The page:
Selective impairment in word reading and reading comprehension among Chinese elementary school children

Connie Suk Han HO, Yui Chi FONG, Suk-man TSANG, David Wai-ock CHAN, Kevin Kien Hoa CHUNG, Suk-Han LEE

Research output: Other contribution


It is common for those with poor word decoding also show difficulties in reading comprehension. However, some children show selective impairment in either decoding or reading comprehension. The present study examined the cognitive profile of specific poor decoders (PD) and specific poor comprehenders (PC) in Chinese.
Participants were 542 Chinese children of Grades 4 to 6 recruited in Hong Kong from a norm sample of a standardized test. Fourteen measures of six domains (literacy, orthographic skills, phonological memory, rapid naming, morphological awareness, syntactic and discourse skills) were administered.
Reading impairment was defined as scoring 1 SD below the age mean. By comparing with the norm average, the PD group performed poorly in word spelling, morphological awareness, morphosyntactic skills, and text-structure knowledge and the PC group showed weakness in morphological awareness and text-structure knowledge. Results of MANOVA show that the PC group performed significantly better than the PD group in word reading, word spelling, homograph detection, and morphosyntactic skills while the PD group performed better than the PC group only in reading comprehension.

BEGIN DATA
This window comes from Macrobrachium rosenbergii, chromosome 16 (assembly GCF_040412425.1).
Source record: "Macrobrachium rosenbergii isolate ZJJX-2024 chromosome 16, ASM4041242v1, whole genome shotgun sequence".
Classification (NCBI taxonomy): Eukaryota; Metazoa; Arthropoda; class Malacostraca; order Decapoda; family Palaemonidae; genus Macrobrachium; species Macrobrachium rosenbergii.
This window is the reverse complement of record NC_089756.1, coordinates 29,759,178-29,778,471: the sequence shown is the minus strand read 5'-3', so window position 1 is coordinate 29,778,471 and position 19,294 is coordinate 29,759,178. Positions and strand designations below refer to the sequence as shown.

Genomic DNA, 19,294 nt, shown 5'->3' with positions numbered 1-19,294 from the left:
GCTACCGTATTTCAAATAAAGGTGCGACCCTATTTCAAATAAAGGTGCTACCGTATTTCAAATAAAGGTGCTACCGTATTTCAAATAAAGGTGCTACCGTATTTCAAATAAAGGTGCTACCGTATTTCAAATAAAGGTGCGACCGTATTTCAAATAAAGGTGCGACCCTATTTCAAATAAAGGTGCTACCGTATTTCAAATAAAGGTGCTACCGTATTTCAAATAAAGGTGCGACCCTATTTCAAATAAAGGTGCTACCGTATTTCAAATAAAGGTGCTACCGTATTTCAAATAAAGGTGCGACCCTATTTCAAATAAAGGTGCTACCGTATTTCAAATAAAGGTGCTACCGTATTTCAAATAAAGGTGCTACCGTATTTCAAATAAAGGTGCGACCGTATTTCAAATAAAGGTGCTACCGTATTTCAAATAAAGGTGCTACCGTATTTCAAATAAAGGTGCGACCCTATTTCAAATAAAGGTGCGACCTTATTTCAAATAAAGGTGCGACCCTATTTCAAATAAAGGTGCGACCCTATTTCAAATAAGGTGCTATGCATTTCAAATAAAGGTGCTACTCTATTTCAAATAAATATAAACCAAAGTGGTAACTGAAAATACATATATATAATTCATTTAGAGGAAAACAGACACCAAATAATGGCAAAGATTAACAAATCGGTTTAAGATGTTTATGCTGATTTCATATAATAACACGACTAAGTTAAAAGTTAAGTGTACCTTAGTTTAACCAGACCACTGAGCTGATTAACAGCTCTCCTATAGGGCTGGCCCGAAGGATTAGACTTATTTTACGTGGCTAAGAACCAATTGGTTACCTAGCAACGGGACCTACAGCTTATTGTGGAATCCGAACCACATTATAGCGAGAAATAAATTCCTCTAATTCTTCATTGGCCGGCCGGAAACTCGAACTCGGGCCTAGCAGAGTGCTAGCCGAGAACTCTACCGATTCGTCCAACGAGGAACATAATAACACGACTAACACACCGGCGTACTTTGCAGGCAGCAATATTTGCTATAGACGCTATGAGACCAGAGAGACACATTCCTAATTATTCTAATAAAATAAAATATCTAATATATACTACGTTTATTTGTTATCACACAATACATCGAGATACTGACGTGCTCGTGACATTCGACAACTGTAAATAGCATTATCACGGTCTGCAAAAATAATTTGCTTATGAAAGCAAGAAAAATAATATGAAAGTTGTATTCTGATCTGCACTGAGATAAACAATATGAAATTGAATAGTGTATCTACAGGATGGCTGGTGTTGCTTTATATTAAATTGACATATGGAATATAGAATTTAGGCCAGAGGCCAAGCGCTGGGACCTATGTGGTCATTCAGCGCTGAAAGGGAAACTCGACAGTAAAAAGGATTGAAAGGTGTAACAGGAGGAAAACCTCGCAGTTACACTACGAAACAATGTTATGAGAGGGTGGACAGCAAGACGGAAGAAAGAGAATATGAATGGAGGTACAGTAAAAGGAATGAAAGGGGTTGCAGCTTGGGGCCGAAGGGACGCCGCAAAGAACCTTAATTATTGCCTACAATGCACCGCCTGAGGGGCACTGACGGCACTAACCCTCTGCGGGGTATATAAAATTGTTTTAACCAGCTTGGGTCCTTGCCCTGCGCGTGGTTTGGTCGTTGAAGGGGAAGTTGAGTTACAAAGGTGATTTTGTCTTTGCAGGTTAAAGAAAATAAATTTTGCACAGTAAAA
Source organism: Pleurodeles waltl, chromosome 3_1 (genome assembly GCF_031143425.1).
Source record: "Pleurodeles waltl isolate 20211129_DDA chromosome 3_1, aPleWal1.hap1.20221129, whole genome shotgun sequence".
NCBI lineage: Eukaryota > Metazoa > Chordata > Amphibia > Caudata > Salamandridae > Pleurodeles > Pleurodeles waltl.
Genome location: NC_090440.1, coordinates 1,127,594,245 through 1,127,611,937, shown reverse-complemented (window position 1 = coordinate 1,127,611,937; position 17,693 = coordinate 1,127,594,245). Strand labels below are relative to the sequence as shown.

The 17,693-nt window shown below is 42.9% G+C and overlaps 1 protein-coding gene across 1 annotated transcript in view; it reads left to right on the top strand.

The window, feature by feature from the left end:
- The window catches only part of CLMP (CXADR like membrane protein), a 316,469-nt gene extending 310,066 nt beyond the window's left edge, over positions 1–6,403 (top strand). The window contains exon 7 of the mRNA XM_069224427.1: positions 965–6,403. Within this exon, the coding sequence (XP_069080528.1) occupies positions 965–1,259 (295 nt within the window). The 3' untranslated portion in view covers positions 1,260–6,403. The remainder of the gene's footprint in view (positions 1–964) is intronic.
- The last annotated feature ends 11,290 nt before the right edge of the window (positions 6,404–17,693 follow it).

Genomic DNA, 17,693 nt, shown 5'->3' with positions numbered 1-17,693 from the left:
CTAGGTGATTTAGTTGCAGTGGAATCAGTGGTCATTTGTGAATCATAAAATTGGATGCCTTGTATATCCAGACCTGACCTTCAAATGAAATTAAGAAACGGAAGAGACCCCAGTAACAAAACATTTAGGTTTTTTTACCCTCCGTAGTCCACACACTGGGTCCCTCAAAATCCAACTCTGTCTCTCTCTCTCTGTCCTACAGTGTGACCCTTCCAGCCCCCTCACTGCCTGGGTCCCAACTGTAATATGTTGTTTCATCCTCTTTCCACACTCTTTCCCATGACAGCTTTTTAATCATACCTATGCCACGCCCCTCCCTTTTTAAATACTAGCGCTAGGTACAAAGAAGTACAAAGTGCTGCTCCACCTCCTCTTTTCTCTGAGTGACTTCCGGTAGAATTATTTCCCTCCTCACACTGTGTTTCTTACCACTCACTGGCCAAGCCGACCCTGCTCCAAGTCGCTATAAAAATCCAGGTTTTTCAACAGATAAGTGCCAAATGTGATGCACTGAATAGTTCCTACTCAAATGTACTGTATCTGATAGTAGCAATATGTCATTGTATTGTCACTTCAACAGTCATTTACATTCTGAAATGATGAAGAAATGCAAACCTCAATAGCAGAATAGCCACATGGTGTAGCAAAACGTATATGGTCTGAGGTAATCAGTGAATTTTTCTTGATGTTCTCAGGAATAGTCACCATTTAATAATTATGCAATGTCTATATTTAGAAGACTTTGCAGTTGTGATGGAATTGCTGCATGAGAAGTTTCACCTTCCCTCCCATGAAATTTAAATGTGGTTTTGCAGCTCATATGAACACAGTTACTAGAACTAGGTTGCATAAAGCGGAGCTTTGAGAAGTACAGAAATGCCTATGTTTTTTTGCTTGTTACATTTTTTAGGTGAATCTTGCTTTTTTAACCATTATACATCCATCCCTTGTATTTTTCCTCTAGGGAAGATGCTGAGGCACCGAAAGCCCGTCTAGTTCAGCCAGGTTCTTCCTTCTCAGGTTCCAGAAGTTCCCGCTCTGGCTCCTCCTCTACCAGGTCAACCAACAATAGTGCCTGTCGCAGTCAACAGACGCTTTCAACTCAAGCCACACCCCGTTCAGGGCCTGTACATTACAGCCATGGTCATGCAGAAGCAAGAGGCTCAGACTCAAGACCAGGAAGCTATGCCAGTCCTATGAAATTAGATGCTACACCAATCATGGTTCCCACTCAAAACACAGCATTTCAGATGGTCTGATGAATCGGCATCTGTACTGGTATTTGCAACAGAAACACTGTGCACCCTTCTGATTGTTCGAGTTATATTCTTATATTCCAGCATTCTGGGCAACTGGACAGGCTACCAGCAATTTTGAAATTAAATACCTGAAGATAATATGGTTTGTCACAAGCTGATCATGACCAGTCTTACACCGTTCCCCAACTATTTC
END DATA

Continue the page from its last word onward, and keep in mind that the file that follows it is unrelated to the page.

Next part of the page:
Fifteen percent of Chinese elementary school children show a selective impairment in word reading and reading comprehension. Chinese specific poor decoders are characterized by specific weakness in word reading, spelling, homograph knowledge, and morphosyntactic skills. Morphosyntactic weakness at sentence level tends to contribute to word-learning difficulties without hindering passage understanding. The specific poor comprehenders did not perform less well than the specific poor decoders did in any task except reading comprehension. The former group might be weak at some discourse-level skills/knowledge other than text-structure knowledge. Future longitudinal studies may help to identify the origins of specific poor decoders and poor comprehenders. Copyright © 2017 Society for the Scientific Study of Reading (SSSR). All rights reserved.
Original languageEnglish
Publication statusPublished - Jul 2017



Ho, C. S. H., Fong, C. Y.-C., Tsang, S.-M., Chan, D. W.-O., Chung, K. K.-H., & Lee, S.-H. (2017, July). Selective impairment in word reading and reading comprehension among Chinese elementary school children. Poster presented at the Twenty-Fourth Annual Meeting Society for the Scientific Study of Reading, Halifax Marriott Harbourfront, Halifax, Nova Scotia.


  • Word reading
  • Reading comprehension